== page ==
It's no secret that the healthcare industry is advancing at a rapid pace. With new technology and legislative news daily, we’ve pulled together a list of top stories we’re reading this week.


New AARP Poll Supports Bipartisan Congressional Family Caregiving Caucus Launched Today, AARP

Across political parties, more than 7 in 10 registered voters age 40 and older say Congress should improve resources for family caregivers who help their parents, spouses, children with disabilities and other loved ones to live independently.

Self Care: An Essential Element of CaregivingHuffington Post

Taking care of others is stressful and depleting, both from an emotional and physical perspective.  This article emphasizes the importance of self-care when helping others, deeming it essential for caregivers’ survival.

Youth Caregivers Need More of Our SupportJournal Sentinel

There is an estimated 1.3-1.4 million youth between the ages of 8 and 18 caring for a parent – and 50% of them say they spend a significant amount of time doing so.  This opinion piece calls for society to support these kids, emotionally and economically, and shed more light on the issue.

Most People Want to Go Digital For Health – Especially the UnwellHealth Populi

A recent Makovsky digital health survey shows that 2 in 3 people in the U.S. are open to using a mobile app to track and manage their health (from anything ranging from diet and nutrition to medication reminders to tracking symptoms and physical activity).  This article illustrates how patients, who are typically underutilized in the healthcare system, have a huge opportunity to go into “healthcareDIY mode” to create health outcomes for themselves and in their community.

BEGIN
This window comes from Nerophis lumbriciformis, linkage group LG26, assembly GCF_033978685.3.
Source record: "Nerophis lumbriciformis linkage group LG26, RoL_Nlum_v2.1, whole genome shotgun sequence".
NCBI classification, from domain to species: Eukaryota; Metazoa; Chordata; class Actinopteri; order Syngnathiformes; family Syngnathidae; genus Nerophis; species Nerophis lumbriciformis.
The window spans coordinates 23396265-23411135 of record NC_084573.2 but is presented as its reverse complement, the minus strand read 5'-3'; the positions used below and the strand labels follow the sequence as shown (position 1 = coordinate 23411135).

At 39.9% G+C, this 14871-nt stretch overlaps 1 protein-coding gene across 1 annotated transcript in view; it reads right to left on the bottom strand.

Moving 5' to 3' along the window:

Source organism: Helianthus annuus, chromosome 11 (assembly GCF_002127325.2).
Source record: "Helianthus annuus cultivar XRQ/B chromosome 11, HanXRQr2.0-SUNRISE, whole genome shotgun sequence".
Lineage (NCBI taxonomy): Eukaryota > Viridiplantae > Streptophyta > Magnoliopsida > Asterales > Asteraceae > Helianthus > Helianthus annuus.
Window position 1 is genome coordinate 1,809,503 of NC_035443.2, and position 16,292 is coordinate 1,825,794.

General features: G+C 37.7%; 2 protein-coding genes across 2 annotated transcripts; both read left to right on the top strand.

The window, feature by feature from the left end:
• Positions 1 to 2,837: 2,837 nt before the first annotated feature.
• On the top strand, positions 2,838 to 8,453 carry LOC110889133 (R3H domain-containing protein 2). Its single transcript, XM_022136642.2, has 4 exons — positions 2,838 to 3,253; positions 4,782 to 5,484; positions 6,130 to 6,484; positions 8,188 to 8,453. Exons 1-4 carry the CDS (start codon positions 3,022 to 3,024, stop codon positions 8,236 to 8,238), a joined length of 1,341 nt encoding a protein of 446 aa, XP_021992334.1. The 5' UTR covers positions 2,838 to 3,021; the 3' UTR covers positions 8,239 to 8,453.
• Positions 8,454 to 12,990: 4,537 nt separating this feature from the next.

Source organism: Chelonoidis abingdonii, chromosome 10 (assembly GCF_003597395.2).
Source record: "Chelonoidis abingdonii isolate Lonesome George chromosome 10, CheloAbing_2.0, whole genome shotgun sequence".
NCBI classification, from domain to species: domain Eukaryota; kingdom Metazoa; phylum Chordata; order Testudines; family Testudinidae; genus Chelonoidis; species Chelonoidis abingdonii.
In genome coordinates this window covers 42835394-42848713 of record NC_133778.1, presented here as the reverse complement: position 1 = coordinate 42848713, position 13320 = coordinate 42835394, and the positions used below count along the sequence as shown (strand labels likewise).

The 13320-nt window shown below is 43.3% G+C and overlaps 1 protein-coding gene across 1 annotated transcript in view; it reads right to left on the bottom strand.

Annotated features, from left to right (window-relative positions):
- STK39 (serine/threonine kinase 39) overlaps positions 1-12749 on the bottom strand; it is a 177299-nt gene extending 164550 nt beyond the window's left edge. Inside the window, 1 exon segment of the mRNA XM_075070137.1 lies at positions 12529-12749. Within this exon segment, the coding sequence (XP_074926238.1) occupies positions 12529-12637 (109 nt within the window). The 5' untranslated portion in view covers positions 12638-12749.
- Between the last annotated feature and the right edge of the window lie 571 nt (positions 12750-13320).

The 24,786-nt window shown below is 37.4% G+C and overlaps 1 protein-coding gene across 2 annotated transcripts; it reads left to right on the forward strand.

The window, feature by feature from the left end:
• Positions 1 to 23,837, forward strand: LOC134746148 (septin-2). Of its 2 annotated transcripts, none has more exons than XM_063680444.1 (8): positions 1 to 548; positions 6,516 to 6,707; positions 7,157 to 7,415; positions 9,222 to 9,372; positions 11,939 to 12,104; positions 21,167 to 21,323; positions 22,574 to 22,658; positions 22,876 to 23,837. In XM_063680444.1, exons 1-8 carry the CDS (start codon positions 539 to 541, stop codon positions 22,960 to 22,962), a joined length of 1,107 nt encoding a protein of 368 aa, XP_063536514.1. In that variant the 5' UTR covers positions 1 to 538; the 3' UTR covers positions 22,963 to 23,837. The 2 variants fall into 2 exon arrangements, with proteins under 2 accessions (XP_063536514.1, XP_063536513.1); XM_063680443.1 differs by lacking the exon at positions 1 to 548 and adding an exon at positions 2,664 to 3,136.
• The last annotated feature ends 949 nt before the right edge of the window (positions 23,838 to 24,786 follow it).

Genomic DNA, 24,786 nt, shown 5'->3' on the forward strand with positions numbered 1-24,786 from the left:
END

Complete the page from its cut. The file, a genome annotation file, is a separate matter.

Behavioral Analysis Could Have Prevented The Anthem BreachForbes

Forbes explores the abnormal behavior behind cyber attacks, highlighting the recent Anthem breach where attackers posted as administrative insiders to access databases.  This is a wake up call; technology companies must implement tools to monitor abnormal activity in order to int to detect and prevent attacks early on.

Defense Department Narrows Field for EHR ContractModern Healthcare

The Defense Department is in the process of selecting who will build the new Electronic Health-Record system, locking in a 10-year, multibillion-dollar contract.  Opponents of the EHR system argue that the Defense Department should utilize the Department of Veterans Affairs’ record-keeping system instead, since locking in one contractor may lead to an inability to be flexible as technology changes.